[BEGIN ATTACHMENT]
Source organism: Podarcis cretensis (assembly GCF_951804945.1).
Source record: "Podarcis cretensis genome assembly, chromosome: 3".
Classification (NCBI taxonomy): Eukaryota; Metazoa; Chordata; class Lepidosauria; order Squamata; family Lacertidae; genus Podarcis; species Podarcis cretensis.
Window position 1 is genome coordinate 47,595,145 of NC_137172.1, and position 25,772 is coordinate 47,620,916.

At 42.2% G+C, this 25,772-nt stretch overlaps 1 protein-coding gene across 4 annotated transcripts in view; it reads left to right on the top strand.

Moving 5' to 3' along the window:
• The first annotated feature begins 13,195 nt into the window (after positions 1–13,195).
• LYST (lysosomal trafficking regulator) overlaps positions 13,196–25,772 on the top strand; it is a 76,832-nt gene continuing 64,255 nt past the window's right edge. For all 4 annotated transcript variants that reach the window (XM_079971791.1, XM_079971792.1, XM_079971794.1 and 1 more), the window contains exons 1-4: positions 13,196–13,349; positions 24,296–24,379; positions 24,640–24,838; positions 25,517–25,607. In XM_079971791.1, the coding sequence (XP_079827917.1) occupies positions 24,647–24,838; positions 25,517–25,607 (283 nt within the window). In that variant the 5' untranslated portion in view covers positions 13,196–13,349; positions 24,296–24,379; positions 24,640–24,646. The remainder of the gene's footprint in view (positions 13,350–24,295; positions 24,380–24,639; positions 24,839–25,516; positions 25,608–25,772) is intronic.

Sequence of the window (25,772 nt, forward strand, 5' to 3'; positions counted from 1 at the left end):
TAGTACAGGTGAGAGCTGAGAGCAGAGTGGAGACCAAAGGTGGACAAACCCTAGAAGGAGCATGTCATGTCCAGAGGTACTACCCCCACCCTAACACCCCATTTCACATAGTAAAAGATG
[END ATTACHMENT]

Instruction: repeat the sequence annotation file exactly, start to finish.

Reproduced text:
Source organism: Podarcis cretensis (assembly GCF_951804945.1).
Source record: "Podarcis cretensis genome assembly, chromosome: 3".
Classification (NCBI taxonomy): Eukaryota; Metazoa; Chordata; class Lepidosauria; order Squamata; family Lacertidae; genus Podarcis; species Podarcis cretensis.
Window position 1 is genome coordinate 47,595,145 of NC_137172.1, and position 25,772 is coordinate 47,620,916.

At 42.2% G+C, this 25,772-nt stretch overlaps 1 protein-coding gene across 4 annotated transcripts in view; it reads left to right on the top strand.

Moving 5' to 3' along the window:
• The first annotated feature begins 13,195 nt into the window (after positions 1–13,195).
• LYST (lysosomal trafficking regulator) overlaps positions 13,196–25,772 on the top strand; it is a 76,832-nt gene continuing 64,255 nt past the window's right edge. For all 4 annotated transcript variants that reach the window (XM_079971791.1, XM_079971792.1, XM_079971794.1 and 1 more), the window contains exons 1-4: positions 13,196–13,349; positions 24,296–24,379; positions 24,640–24,838; positions 25,517–25,607. In XM_079971791.1, the coding sequence (XP_079827917.1) occupies positions 24,647–24,838; positions 25,517–25,607 (283 nt within the window). In that variant the 5' untranslated portion in view covers positions 13,196–13,349; positions 24,296–24,379; positions 24,640–24,646. The remainder of the gene's footprint in view (positions 13,350–24,295; positions 24,380–24,639; positions 24,839–25,516; positions 25,608–25,772) is intronic.

Sequence of the window (25,772 nt, forward strand, 5' to 3'; positions counted from 1 at the left end):
TAGTACAGGTGAGAGCTGAGAGCAGAGTGGAGACCAAAGGTGGACAAACCCTAGAAGGAGCATGTCATGTCCAGAGGTACTACCCCCACCCTAACACCCCATTTCACATAGTAAAAGATG